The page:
GOP health care plan aims to protect insurers |

GOP health care plan aims to protect insurers

Felicia Muftic / My View
Grand County, Colorado

Well, well. The Party of No finally said yes last week to some sort of health care reform. Republicans finally recognize that even after their proposals to reduce the cost of health care are adopted, there will still be those who cannot afford to buy insurance and some form of government subsidy or tax credit will be necessary. The way they propose to do it will be lousy for consumers but great for private insurers.

Republicans are determined to shield private insurers from competing with a public option. They plan to provide those who cannot afford private health insurance with an underinsurance plan. They want to deny consumers the ability to choose between a public plan and a private plan and they want to stick both consumers and our treasury with the continued high administrative costs of private insurance. Their proposal will do nothing to encourage private insurers to lower administrative costs and it will result in continued use of expensive emergency room treatment.

ER treatment for those who cannot pay their bills costs hospitals thousands of dollars per visit and those costs are shifted to paying customers, either in the form of higher deductibles or in higher insurance premiums. One of President Obama’s goals is to provide comprehensive insurance so indigent patients would stop using the emergency room as their family doctor. This would be a savings to hospitals of $106 billion over 10 years.

The Republicans propose a tax credit for those who could not afford health insurance so they can buy catastrophic and preventative care insurance from private insurers. That at least is an improvement, but what good does it do if the consumer cannot afford follow-up screenings, medication, a biopsy, or treatment that is not considered catastrophic? What if the consumer has to pay for insurance up front and wait for reimbursement in the form of a tax credit? Those underinsured will have to seek help through the ER again and potential savings will be lost.

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Why do Republicans oppose a public option with such vehemence? Their friends, the private insurance companies, want to continue making the same profits and paying the same commissions (Per their own study, private insurers’ administrative costs of profits and commissions eat up 12 percent more of the premiums than do Medicare, our government run and funded program). Obviously, private insurers do not want competition from cheaper government-funded programs because they would have to reduce their profits and agent commissions. Without some government agency regulating these (which no one is proposing), the only way to force private insurers to lower margins is by the old fashioned method of having them compete with a cheaper/ more comprehensive public plan … such as Obama is proposing.

To get you to buy into their proposal to rely on private insurers, Republicans love to tell you how awful the government option would be. They claim government will step between your doctor and you and force you to wait in line. That would be true if what Obama proposed was the single payer Canadian system. But that is in no way is what Obama is proposing. Unlike Canada, public and private options will run simultaneously for you to choose between. For those who fear government, a non-profit co-op administered plan might be a soothing buffer, but most Republicans have not embraced that, either, because it would still be in competition with private for-profit insurers.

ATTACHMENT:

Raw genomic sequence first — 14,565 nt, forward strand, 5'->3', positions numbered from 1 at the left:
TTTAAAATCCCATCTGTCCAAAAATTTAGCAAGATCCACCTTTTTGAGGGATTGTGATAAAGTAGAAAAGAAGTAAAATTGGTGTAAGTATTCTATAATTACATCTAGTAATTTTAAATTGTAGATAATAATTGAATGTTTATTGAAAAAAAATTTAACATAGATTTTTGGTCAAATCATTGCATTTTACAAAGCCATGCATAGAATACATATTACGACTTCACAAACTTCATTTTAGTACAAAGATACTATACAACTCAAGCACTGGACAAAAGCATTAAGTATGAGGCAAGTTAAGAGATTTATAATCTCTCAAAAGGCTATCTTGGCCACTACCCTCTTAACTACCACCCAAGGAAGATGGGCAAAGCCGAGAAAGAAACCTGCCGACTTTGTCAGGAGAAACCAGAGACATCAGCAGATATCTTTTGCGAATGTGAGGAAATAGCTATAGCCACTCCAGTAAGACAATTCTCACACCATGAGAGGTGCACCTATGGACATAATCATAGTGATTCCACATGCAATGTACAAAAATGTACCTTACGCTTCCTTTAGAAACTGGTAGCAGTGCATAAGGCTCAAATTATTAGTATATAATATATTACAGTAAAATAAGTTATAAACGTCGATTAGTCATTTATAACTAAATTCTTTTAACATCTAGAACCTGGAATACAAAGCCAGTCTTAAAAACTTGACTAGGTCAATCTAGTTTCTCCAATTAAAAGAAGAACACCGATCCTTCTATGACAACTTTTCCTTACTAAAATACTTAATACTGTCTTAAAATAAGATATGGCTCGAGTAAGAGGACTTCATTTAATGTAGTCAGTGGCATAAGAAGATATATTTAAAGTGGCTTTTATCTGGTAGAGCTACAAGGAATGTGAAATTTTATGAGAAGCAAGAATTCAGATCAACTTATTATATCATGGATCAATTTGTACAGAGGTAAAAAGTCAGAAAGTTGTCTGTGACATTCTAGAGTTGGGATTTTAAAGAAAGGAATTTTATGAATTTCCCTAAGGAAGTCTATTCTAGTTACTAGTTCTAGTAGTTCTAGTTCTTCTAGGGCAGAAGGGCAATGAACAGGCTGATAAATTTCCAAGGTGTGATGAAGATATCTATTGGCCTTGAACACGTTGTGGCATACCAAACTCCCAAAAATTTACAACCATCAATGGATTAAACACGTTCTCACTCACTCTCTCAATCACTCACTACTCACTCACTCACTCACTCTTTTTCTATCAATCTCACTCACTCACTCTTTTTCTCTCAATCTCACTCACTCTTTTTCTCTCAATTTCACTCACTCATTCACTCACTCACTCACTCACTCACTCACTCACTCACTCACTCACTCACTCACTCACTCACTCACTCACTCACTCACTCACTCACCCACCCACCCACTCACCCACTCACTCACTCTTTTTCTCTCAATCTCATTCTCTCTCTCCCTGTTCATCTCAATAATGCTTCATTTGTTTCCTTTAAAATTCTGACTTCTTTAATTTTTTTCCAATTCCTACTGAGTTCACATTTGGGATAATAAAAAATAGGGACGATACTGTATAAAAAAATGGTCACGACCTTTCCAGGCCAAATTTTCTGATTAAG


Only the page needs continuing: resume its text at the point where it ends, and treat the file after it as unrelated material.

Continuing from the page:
The Republicans counter that eventually you will not have a choice because private insurers could not compete and employers would drop employer-based private insurance. Hogwash. My UK friends tell me private insurance companies even out bid government insurers to get union contracts. Dental, supplemental, travel insurance keep private companies busy in Canada and Canada uniquely forbids private comprehensive plans. Everywhere else private insurance competes with public plans in scope and price.

What about the full employment argument Republicans use: If employers drop private insurance because the public option is so much cheaper and better, 4 million people will lose their jobs. Are we talking jobs programs or what is best for the consumer? Even then, I recall that we had to bail out the auto industry to save 3 million jobs because the companies could not afford to pay for health insurance and the cost of health benefits added $2,500 per car, making it difficult to compete.

Rationing? Our health care is rationed today in the most arbitrary and unfair way possible by private insurers who refuse coverage for obtuse reasons or pre-existing conditions. The 40 million uninsured have the ultimate rationing: a choice of no care or the ER. With a choice of public and private plans, if you do not like what one offers, you can choose another one.

So far as individual consumers are concerned, the Republican counter proposal for health care insurance restricted to private insurers is not even pennywise. It is just pound foolishness. Less choice, less coverage, more cost per consumer.

– Visit her Muftic Forum blog at (topics: shooting from the lips on Iran; co-op run health insurance) and her Web site,

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